How RAID Reconstruction Works in RAID-5
RAID-5 is one of the most popular forms of RAID, and it’s not hard to see why. When you combine three or more hard drives into a RAID 5 array, you get three benefits. First, the hard drives combine to form a single storage volume, with greater capacity than a single drive all by its lonesome. Second, the multiple drives working in unison deliver faster performance (not SSD level, but better than one solitary hard drive). And third, RAID 5 uses parity data to provide redundancy in case one drive fails.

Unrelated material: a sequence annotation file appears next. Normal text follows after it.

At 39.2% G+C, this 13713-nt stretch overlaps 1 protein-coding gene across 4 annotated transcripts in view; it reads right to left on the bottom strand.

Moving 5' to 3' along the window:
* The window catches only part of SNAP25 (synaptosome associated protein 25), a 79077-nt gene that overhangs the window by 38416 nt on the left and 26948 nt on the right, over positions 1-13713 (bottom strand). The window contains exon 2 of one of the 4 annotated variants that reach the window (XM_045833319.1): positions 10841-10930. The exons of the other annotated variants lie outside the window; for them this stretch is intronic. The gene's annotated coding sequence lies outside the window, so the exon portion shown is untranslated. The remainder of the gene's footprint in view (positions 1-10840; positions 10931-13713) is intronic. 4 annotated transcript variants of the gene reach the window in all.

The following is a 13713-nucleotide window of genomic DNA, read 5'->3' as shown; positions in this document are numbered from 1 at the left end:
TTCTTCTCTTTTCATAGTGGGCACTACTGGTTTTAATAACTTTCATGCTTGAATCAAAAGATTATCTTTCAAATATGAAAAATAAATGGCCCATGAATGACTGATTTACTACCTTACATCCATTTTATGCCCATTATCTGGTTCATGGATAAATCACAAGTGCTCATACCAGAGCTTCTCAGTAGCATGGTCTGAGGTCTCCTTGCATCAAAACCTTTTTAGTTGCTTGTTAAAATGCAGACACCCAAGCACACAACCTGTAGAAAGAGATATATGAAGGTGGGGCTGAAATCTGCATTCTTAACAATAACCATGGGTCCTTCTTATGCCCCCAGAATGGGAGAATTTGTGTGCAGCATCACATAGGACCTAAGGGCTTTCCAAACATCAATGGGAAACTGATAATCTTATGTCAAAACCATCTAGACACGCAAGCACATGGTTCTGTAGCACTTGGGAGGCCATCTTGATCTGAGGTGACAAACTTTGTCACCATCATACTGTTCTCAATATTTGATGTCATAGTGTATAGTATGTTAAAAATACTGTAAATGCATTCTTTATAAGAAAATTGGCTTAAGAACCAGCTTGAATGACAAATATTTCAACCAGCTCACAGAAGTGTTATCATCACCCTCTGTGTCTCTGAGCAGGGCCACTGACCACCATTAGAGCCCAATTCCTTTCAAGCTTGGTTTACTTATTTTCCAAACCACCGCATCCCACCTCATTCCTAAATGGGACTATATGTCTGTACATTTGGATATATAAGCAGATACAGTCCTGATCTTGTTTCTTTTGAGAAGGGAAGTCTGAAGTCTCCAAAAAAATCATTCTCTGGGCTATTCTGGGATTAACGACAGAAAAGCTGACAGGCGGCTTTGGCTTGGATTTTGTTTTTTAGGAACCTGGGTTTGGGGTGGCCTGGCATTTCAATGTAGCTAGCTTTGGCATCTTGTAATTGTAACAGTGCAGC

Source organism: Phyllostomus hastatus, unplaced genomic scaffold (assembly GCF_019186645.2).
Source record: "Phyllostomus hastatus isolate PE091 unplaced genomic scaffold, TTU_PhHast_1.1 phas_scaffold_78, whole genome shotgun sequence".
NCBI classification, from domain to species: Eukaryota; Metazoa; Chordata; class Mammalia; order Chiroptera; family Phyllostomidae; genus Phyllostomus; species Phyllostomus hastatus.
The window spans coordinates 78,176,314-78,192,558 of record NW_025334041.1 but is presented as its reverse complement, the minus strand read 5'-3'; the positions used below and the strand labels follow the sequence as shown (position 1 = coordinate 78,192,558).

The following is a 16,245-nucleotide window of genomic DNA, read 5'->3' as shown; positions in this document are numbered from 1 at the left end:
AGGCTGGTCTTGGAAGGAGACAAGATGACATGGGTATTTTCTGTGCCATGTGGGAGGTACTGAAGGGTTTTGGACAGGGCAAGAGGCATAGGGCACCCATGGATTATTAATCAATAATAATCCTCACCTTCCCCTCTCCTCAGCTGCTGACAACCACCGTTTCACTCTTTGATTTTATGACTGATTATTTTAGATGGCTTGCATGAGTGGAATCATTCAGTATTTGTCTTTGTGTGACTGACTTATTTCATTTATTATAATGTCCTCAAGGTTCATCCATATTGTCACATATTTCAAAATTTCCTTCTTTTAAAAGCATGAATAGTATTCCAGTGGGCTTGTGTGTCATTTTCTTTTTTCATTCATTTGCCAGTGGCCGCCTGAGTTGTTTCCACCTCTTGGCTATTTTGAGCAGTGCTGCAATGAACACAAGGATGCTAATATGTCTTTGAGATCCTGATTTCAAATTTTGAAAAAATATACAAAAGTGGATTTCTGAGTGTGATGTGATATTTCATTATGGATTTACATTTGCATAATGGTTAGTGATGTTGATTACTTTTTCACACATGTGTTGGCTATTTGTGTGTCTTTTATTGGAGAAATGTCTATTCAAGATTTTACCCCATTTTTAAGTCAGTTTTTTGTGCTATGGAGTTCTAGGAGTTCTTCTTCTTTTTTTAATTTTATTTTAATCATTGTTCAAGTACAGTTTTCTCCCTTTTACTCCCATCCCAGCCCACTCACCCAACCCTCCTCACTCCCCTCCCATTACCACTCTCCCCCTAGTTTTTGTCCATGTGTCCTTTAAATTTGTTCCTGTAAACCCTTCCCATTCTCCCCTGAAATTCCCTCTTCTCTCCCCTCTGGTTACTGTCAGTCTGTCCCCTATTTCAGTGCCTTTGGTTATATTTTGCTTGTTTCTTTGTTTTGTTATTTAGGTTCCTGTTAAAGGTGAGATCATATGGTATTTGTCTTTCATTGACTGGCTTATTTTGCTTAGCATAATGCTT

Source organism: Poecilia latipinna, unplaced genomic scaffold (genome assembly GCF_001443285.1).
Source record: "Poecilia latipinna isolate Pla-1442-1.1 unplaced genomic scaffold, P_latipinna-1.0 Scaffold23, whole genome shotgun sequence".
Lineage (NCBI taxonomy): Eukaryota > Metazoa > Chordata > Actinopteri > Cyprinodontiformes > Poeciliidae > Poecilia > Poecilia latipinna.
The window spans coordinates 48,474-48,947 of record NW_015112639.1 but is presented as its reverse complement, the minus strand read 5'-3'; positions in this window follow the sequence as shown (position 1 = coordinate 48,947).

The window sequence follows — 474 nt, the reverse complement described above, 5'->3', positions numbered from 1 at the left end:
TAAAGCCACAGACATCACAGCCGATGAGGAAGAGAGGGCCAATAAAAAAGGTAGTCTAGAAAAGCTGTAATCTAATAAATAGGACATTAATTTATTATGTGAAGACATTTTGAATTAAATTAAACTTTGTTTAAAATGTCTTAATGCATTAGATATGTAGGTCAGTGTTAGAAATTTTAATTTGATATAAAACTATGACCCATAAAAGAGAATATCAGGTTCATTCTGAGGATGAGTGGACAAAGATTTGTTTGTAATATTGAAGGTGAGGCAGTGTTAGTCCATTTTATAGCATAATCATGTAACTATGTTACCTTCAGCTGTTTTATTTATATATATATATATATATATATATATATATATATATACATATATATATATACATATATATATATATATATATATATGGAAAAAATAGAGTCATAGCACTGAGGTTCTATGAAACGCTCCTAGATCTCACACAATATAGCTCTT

A RAID 5 array breaks up all of the data you write to it into blocks and “stripes” these blocks across the disks. A single stripe of data contains as many blocks as there are disks in the array. But of these blocks, one in particular is special. The special block includes “parity” data, created by running XOR calculations against the bits in all the rest of the blocks. When you have a list of several values, the XOR function “fills in the blanks” if one of those values goes missing. The XOR function is actually easy to learn and quite fun to do—you can learn it as a party trick (or rather, a “parity” trick) to impress your friends. If you go to those kinds of parties, that is.